Embedding images into strings of beads is the most common way for Wee Folk to record literature and messages. A string of beads can contain a story, with a single bead recording a sentence, and this works well, because the string keeps the ideas organized properly. In the hands of one skilled at the craft, a bead can contain much more than a sentence; a whole scene of a play or an entire short story can be recorded in a piece on a string that looks to the casual observer like a simple set of decorative pieces of ceramic. So a simple looking necklace could contain the whole of A Midsummer Night’s Dream or a collection of short stories. Stories told in the Drogheda are recorded in strings of beads, and the recordings sent to related groups of Brownies as gifts.

Charging work with embedded telepathic images is an important secret of great art, according to the Fairies I have known. Whether it is in language, dance, visual art, or music, the image is embedded, charged, into the work. Both rational truths and emotional values are put into the product with as much understanding of beauty as all the technical details of execution. So a plain piece of craftsmanship can be great art, if the artist is has the talent and expertise to do such work.

Human beings embed ideas in artwork. Most are not conscious of it. A few are taught how to do it, as I know, having learned about it when I studied art in college. The teacher never explained it explicitly, so most of the people in the class had no idea whatever what was being imparted to them, but it was taught in a rather roundabout fashion. It is very likely most have never figured it out, but some learned to do it, and were better artists for it.

I should note the concept of truth, and how it relates to both language and beauty. A beautiful idea can be expressed with hateful images, but when that happens, the whole is ugly. A true idea can be expressed with false images, and the whole that results is a lie, because it is misleading. In the invisible world, this is recognized. As far as a Fairy or Elf is concerned, a statement that is factually true is a lie, if the embedded images are deceptive. Many human beings also understand it, but many do not.

Great literature has not only beautiful words. It is also charged with beautiful images embedded by skilled intention. Chaucer could do this, as could Shakespeare. As I write this, I recall being told that both had help learning how to write from Fairies they knew.

We should also bear in mind that different people have very different telepathic abilities. Most human beings tend to think of telepathy as sending and receiving thoughts. In fact, these two are different processes. Some people are very good at telepathy in general, both sending and receiving. Others do one much better than the other.

Human beings tend to be rather bad at receiving thoughts. They do it unconsciously, and filter the images as they come in, to fit their own prejudices, hopes, and fears. They are a little better at sending images, but often do this with all sorts of inappropriate emotions, so the words, “It is a nice, sunny day here,” might have an image attached that says additionally, “and I am still very angry about all those nasty things you did when we were children.”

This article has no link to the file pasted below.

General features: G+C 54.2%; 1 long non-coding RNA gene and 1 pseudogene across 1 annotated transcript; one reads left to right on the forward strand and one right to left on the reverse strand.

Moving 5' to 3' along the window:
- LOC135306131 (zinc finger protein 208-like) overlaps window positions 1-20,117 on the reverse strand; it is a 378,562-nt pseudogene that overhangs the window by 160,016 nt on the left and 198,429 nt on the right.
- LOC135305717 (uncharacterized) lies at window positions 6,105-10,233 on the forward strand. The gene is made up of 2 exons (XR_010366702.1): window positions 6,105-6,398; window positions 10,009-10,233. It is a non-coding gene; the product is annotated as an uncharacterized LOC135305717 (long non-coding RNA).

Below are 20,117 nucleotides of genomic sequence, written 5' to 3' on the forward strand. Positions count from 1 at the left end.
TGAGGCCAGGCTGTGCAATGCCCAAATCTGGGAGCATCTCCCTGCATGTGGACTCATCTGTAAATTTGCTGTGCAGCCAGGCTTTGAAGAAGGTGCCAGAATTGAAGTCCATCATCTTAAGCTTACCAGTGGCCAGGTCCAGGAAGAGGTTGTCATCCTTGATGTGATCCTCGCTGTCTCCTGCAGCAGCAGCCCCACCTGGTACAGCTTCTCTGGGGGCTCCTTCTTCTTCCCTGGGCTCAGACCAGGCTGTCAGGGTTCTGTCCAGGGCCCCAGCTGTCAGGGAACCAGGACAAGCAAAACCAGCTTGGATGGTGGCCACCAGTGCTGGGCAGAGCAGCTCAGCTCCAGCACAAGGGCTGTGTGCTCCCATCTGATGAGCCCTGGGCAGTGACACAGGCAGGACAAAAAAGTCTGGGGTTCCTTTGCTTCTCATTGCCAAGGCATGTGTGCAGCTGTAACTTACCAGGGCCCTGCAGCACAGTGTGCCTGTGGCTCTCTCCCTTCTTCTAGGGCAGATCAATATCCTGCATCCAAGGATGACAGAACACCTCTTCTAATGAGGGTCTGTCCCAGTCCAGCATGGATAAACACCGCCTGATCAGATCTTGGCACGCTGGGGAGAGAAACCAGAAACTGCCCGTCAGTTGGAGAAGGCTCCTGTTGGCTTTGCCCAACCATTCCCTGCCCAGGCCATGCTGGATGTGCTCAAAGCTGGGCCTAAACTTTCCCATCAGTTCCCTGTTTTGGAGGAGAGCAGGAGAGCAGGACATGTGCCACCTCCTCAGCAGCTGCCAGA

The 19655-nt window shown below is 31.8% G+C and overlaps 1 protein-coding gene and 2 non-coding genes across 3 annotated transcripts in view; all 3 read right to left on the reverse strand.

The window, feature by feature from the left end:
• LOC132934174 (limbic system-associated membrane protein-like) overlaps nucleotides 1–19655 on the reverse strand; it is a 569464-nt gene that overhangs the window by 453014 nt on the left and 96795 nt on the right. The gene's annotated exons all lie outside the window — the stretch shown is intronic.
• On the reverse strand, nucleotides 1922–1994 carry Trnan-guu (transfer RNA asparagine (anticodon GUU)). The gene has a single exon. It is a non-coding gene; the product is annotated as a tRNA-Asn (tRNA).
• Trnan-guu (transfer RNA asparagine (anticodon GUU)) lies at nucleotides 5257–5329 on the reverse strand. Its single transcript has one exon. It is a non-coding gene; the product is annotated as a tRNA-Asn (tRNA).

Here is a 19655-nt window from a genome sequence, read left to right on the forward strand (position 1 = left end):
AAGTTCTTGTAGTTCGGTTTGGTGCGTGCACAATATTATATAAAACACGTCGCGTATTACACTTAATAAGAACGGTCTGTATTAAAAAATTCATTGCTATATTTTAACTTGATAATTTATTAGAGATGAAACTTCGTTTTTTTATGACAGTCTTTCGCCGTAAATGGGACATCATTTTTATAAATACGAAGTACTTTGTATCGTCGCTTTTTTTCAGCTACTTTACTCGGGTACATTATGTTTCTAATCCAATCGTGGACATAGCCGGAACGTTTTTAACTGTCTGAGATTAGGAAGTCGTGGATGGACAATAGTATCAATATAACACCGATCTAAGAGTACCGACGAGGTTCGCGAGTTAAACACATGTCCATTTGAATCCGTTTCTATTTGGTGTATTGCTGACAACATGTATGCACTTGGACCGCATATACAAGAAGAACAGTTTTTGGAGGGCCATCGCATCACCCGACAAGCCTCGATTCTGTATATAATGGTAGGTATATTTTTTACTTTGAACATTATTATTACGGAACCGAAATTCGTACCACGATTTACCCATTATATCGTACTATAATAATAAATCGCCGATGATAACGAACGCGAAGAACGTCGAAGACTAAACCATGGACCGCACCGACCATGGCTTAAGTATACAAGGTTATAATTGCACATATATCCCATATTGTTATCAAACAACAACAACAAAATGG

The ordinary working Kobold is probably better at getting images than at sending them. Kobolds are not really good at telling things, but they are very interested in knowing how to do things, and their abilities reflect that. By contrast an Elf or a Fairy who is a storyteller is usually expert at presenting images very well as they say their words. The result is that it is very easy for an Elf to express an idea to a Kobold, but rather more difficult for ideas to go the other way.

There is an interesting effect of the telepathic languages of Wee Folk. They know their limitations in regards to language, because they understand that telepathic images can only be sent and received by people who understand them. Without a full understanding, part of the information is lost. They experience this as they learn from their parents or teach their young. A new concept cannot be simply shoved into a child’s mind, but has to be developed, as a sequence of understandings, that eventually lead to understanding that is full enough to be an object of communication.

So, Wee Folk understand that the truth of something absolute or infinite cannot be expressed in a way that can be fully understood by a person with a limited mind. They know that person, sprite or human, cannot understand the infinite. In practice, this means that they are far more tolerant than human beings about anything that relates to the infinite, such as religion, because the truths of such things are not fully comprehensible to the point. Views that appear conflicting may do so only because they are not completely understood.